It was on our first foreign holiday as man and wife that we learned a valuable lesson that has been the watchword for all our later foreign holidays. “You do not go abroad to meet English people”.
In those days our car was not reliable enough to contemplate travelling further than the next county let alone another country unless you were a highly proficient mechanic which I am not. So we booked a 6 day coach tour of the “Romantic Rhine”.
Having spent eighteen months of my National Service at Oldenburg and Schleswig Holstein it was I suppose a touch of apprehension which led me to choose a country who’s language and food I was familiar and comfortable with.
The coach trip in itself was a revelation due to the couple behind us who happened to hail from Lincolnshire in itself irrelevant apart from the fact he must have been England’s foremost authority on tractors not one was missed by our doughty tractor spotter and having been spotted was described loudly in the minutest detail. He “entertained” us for the whole journey and was thereafter studiously avoided on all future excursions by the rest of the party. The other amusement of the journey was when my wife loudly commented that the town of “Ausfahrt” must be very big because of the number of roads that were signposted to it.
The tractor man’s wife herself cause some consternation later in the holiday when she announced that it was her birthday and it was a big one. The coach “smoothie” having decided it was her 60th congratulated on her 50th birthday only to be met by a look that could sour milk at forty paces as she informed him she was celebrating her 40th birthday. Exit one very red “smoothie”. To be fair she was the oldest forty year old I have ever seen.
On the journey rule one of how to survive coach travel was formulated. When leaving the coach for a meal stop always be last off and turn in the opposite direction to the rest of the party who invariably head off in a herd. This way you stand a good chance of mixing with the people who actually live there; the people who you have come to see and meet with.
We arrived at our destination Koblenz renowned for the confluence where the Rhine and the Moselle join. Join might be a too stronger word they share the same river bed but the waters of the Moselle are distinctly cleaner than the Rhine and it is several miles before the Moselle loses her virginity and allow her waters to mingle into one colour.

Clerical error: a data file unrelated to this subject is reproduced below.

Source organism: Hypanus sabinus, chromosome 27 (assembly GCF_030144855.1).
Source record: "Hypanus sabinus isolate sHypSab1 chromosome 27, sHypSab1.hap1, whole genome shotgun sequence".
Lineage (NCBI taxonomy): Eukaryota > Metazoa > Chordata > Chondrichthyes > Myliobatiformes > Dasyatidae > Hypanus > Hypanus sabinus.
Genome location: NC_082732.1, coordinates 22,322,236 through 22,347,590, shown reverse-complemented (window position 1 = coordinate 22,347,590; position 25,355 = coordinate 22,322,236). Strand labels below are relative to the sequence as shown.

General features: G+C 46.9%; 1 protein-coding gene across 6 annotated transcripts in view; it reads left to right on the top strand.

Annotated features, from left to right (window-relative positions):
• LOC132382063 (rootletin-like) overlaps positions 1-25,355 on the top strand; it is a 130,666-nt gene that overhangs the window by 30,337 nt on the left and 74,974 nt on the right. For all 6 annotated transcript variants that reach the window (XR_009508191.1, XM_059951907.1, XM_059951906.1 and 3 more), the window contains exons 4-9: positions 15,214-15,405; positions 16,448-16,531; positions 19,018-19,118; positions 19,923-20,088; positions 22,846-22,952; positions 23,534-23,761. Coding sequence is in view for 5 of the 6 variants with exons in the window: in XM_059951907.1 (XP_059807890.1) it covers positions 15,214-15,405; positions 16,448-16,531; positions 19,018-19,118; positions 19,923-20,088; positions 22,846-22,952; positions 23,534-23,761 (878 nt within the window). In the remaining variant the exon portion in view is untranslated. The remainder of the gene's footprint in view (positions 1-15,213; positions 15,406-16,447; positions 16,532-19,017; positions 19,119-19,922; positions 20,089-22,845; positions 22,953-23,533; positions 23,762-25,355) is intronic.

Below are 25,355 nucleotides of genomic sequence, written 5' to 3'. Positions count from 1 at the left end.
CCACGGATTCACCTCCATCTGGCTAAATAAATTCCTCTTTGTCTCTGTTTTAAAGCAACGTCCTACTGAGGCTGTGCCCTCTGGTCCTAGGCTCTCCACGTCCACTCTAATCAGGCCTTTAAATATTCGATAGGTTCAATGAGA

Memories of the Romantic Rhine and Mystical Moselle are memories of the mists being gradually burnt off the Moselle by the early morning sun and the sheer size of the mighty Rhine. Of small pretty flower decked villages kept apart by miles of vineyards. Of Bad Emms a spa town where you could “take the waters” a few yards from the gents subterranean urinals, an invitation we declined. It was a picturesque setting for a wine filled relaxing holiday.
The life and soul of the trip was a memorable retired headmistress who had decided to grow old extremely disgracefully. This lady applied her makeup with a skill that even a master plasterer would find hard to achieve. Each evening we would be taken to a different beer or wine garden each night should would indulge in dancing, usually alone unless there was a local clad in Leder-Hosen available, singing raucous songs and telling jokes of a doubtful nature always at an uncontrolled level of decibels. Later she would have to be helped back onto the coach protesting loudly that the night was young and she wasn’t ready to leave. At breakfast the following morning she was always first to arrive no sign of a hangover, makeup carefully ladled on and during the course of the meal she would go round apologising for any embarrassment her unremembered antics might have caused. One of life’s true characters, one I shall never forget.
We weren’t to know it then but this was the start of our love affair with Europe